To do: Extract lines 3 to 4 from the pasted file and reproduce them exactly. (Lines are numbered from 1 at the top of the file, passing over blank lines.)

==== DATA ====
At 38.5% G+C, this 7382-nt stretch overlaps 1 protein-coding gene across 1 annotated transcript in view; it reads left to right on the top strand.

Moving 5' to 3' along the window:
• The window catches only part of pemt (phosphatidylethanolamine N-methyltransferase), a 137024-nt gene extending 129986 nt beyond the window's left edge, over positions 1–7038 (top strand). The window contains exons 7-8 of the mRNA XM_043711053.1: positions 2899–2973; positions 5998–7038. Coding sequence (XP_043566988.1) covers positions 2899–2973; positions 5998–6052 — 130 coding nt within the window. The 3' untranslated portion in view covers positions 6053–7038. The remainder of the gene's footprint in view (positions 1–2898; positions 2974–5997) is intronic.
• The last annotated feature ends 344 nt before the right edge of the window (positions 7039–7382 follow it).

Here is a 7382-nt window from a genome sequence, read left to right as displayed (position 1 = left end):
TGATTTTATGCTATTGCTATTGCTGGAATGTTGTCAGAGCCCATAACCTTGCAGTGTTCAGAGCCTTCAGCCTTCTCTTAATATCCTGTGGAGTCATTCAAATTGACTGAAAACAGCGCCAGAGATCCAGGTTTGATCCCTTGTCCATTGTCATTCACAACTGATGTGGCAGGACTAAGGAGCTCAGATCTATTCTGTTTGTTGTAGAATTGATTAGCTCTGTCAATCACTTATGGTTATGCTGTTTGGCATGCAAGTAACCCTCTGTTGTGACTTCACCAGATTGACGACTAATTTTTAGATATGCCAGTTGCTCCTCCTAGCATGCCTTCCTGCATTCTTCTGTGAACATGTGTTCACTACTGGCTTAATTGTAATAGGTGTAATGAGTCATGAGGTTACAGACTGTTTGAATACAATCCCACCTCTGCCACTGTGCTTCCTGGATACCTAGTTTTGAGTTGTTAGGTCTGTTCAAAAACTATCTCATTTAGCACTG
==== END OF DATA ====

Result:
• The window catches only part of pemt (phosphatidylethanolamine N-methyltransferase), a 137024-nt gene extending 129986 nt beyond the window's left edge, over positions 1–7038 (top strand). The window contains exons 7-8 of the mRNA XM_043711053.1: positions 2899–2973; positions 5998–7038. Coding sequence (XP_043566988.1) covers positions 2899–2973; positions 5998–6052 — 130 coding nt within the window. The 3' untranslated portion in view covers positions 6053–7038. The remainder of the gene's footprint in view (positions 1–2898; positions 2974–5997) is intronic.
• The last annotated feature ends 344 nt before the right edge of the window (positions 7039–7382 follow it).